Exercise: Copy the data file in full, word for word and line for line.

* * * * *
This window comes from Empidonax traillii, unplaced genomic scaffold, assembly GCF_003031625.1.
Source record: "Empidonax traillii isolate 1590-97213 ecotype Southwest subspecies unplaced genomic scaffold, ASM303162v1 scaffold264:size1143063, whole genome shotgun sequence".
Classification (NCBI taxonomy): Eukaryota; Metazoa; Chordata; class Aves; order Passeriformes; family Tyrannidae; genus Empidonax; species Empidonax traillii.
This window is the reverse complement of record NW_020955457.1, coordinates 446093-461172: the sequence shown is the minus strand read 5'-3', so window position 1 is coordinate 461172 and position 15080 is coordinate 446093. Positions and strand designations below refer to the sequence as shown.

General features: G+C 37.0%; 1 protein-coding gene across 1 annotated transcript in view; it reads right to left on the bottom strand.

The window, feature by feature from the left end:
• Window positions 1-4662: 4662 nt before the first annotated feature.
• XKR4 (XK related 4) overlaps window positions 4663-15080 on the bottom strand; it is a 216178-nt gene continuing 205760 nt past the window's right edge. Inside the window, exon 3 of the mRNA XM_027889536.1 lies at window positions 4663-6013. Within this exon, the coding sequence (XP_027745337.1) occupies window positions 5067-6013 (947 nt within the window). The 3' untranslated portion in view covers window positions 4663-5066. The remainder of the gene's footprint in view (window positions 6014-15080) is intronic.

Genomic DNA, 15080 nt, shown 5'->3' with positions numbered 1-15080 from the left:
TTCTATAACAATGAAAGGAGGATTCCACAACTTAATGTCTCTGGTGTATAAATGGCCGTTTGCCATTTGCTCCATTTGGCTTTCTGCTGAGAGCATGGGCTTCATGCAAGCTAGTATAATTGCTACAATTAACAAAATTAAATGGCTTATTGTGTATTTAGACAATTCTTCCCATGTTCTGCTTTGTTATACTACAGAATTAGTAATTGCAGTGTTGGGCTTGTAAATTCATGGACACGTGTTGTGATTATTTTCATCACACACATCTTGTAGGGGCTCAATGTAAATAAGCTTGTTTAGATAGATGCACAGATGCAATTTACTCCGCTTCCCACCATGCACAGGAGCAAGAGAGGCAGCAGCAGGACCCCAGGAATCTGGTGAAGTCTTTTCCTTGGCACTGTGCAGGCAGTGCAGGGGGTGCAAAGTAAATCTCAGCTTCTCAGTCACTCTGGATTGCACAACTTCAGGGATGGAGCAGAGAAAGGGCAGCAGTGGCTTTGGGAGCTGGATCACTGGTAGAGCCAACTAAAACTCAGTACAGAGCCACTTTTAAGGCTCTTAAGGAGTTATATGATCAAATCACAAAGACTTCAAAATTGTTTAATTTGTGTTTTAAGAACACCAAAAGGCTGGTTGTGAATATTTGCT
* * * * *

This window comes from Empidonax traillii, unplaced genomic scaffold, assembly GCF_003031625.1.
Source record: "Empidonax traillii isolate 1590-97213 ecotype Southwest subspecies unplaced genomic scaffold, ASM303162v1 scaffold264:size1143063, whole genome shotgun sequence".
Classification (NCBI taxonomy): Eukaryota; Metazoa; Chordata; class Aves; order Passeriformes; family Tyrannidae; genus Empidonax; species Empidonax traillii.
This window is the reverse complement of record NW_020955457.1, coordinates 446093-461172: the sequence shown is the minus strand read 5'-3', so window position 1 is coordinate 461172 and position 15080 is coordinate 446093. Positions and strand designations below refer to the sequence as shown.

General features: G+C 37.0%; 1 protein-coding gene across 1 annotated transcript in view; it reads right to left on the bottom strand.

The window, feature by feature from the left end:
• Window positions 1-4662: 4662 nt before the first annotated feature.
• XKR4 (XK related 4) overlaps window positions 4663-15080 on the bottom strand; it is a 216178-nt gene continuing 205760 nt past the window's right edge. Inside the window, exon 3 of the mRNA XM_027889536.1 lies at window positions 4663-6013. Within this exon, the coding sequence (XP_027745337.1) occupies window positions 5067-6013 (947 nt within the window). The 3' untranslated portion in view covers window positions 4663-5066. The remainder of the gene's footprint in view (window positions 6014-15080) is intronic.

Genomic DNA, 15080 nt, shown 5'->3' with positions numbered 1-15080 from the left:
TTCTATAACAATGAAAGGAGGATTCCACAACTTAATGTCTCTGGTGTATAAATGGCCGTTTGCCATTTGCTCCATTTGGCTTTCTGCTGAGAGCATGGGCTTCATGCAAGCTAGTATAATTGCTACAATTAACAAAATTAAATGGCTTATTGTGTATTTAGACAATTCTTCCCATGTTCTGCTTTGTTATACTACAGAATTAGTAATTGCAGTGTTGGGCTTGTAAATTCATGGACACGTGTTGTGATTATTTTCATCACACACATCTTGTAGGGGCTCAATGTAAATAAGCTTGTTTAGATAGATGCACAGATGCAATTTACTCCGCTTCCCACCATGCACAGGAGCAAGAGAGGCAGCAGCAGGACCCCAGGAATCTGGTGAAGTCTTTTCCTTGGCACTGTGCAGGCAGTGCAGGGGGTGCAAAGTAAATCTCAGCTTCTCAGTCACTCTGGATTGCACAACTTCAGGGATGGAGCAGAGAAAGGGCAGCAGTGGCTTTGGGAGCTGGATCACTGGTAGAGCCAACTAAAACTCAGTACAGAGCCACTTTTAAGGCTCTTAAGGAGTTATATGATCAAATCACAAAGACTTCAAAATTGTTTAATTTGTGTTTTAAGAACACCAAAAGGCTGGTTGTGAATATTTGCT